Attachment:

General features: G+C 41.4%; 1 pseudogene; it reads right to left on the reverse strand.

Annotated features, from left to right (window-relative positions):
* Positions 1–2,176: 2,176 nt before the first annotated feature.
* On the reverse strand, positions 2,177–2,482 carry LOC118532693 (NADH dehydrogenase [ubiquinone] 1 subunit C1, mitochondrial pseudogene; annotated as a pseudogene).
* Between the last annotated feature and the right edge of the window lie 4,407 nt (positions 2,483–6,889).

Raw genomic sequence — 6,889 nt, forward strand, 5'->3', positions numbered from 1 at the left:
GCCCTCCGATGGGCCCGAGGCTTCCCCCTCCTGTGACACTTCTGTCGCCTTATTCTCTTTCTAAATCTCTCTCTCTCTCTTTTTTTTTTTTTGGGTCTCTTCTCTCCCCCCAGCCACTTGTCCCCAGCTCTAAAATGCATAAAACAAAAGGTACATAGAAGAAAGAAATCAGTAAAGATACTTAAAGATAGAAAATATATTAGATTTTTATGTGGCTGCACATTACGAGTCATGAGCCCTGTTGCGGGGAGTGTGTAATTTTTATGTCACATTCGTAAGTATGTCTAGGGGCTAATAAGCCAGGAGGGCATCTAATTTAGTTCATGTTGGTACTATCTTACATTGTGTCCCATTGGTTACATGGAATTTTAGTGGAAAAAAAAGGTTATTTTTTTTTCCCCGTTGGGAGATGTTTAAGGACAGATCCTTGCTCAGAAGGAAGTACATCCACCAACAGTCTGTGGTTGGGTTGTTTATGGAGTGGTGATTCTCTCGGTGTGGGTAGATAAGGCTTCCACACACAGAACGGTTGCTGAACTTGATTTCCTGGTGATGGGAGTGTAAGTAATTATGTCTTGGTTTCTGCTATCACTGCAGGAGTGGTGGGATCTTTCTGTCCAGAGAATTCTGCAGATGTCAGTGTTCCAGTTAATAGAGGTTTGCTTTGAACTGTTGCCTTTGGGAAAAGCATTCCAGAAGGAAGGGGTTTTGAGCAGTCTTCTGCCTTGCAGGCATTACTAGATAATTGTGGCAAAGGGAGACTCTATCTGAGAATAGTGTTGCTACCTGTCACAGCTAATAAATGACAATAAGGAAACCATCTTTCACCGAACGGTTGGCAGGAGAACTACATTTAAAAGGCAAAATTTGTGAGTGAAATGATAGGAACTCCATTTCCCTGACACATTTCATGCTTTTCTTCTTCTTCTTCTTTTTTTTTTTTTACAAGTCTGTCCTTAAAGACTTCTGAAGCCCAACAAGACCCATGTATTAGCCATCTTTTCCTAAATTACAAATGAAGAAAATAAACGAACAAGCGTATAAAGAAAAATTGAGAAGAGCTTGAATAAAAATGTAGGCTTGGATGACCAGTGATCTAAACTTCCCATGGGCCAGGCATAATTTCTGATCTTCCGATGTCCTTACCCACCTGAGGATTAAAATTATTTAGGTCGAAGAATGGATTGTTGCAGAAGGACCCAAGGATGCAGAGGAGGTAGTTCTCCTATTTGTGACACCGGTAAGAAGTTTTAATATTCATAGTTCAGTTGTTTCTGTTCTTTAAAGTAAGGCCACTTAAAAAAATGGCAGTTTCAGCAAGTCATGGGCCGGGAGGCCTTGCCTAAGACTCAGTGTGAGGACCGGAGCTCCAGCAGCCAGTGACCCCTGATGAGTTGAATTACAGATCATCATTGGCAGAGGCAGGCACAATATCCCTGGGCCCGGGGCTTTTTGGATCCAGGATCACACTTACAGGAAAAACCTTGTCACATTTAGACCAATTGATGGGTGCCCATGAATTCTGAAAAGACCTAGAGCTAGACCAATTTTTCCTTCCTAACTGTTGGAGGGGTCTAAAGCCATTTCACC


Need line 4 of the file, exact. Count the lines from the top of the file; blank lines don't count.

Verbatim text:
* On the reverse strand, positions 2,177–2,482 carry LOC118532693 (NADH dehydrogenase [ubiquinone] 1 subunit C1, mitochondrial pseudogene; annotated as a pseudogene).